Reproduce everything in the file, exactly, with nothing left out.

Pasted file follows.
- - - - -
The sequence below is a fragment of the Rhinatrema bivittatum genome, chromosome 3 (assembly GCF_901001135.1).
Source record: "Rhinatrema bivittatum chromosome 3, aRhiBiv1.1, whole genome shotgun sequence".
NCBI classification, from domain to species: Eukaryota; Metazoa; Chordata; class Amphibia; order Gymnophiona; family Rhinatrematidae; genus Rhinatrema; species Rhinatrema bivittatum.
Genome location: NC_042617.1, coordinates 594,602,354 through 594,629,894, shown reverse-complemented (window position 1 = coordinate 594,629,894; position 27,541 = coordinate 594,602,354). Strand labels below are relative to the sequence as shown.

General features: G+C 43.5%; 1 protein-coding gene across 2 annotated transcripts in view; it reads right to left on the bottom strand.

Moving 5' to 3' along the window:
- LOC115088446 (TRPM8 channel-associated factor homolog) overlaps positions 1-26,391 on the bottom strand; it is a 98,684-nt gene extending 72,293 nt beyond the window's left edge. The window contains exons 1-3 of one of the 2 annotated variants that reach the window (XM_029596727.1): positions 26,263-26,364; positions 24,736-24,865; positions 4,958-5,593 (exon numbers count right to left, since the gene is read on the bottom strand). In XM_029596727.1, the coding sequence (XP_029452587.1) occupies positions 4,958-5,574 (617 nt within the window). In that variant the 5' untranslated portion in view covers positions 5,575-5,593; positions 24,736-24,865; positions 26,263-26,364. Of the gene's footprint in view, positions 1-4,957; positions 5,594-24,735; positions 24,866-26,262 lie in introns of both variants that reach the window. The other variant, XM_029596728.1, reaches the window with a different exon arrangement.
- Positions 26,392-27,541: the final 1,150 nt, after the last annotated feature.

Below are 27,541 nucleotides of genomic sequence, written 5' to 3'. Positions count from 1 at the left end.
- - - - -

The sequence below is a fragment of the Rhinatrema bivittatum genome, chromosome 3 (assembly GCF_901001135.1).
Source record: "Rhinatrema bivittatum chromosome 3, aRhiBiv1.1, whole genome shotgun sequence".
NCBI classification, from domain to species: Eukaryota; Metazoa; Chordata; class Amphibia; order Gymnophiona; family Rhinatrematidae; genus Rhinatrema; species Rhinatrema bivittatum.
Genome location: NC_042617.1, coordinates 594,602,354 through 594,629,894, shown reverse-complemented (window position 1 = coordinate 594,629,894; position 27,541 = coordinate 594,602,354). Strand labels below are relative to the sequence as shown.

General features: G+C 43.5%; 1 protein-coding gene across 2 annotated transcripts in view; it reads right to left on the bottom strand.

Moving 5' to 3' along the window:
- LOC115088446 (TRPM8 channel-associated factor homolog) overlaps positions 1-26,391 on the bottom strand; it is a 98,684-nt gene extending 72,293 nt beyond the window's left edge. The window contains exons 1-3 of one of the 2 annotated variants that reach the window (XM_029596727.1): positions 26,263-26,364; positions 24,736-24,865; positions 4,958-5,593 (exon numbers count right to left, since the gene is read on the bottom strand). In XM_029596727.1, the coding sequence (XP_029452587.1) occupies positions 4,958-5,574 (617 nt within the window). In that variant the 5' untranslated portion in view covers positions 5,575-5,593; positions 24,736-24,865; positions 26,263-26,364. Of the gene's footprint in view, positions 1-4,957; positions 5,594-24,735; positions 24,866-26,262 lie in introns of both variants that reach the window. The other variant, XM_029596728.1, reaches the window with a different exon arrangement.
- Positions 26,392-27,541: the final 1,150 nt, after the last annotated feature.

Below are 27,541 nucleotides of genomic sequence, written 5' to 3'. Positions count from 1 at the left end.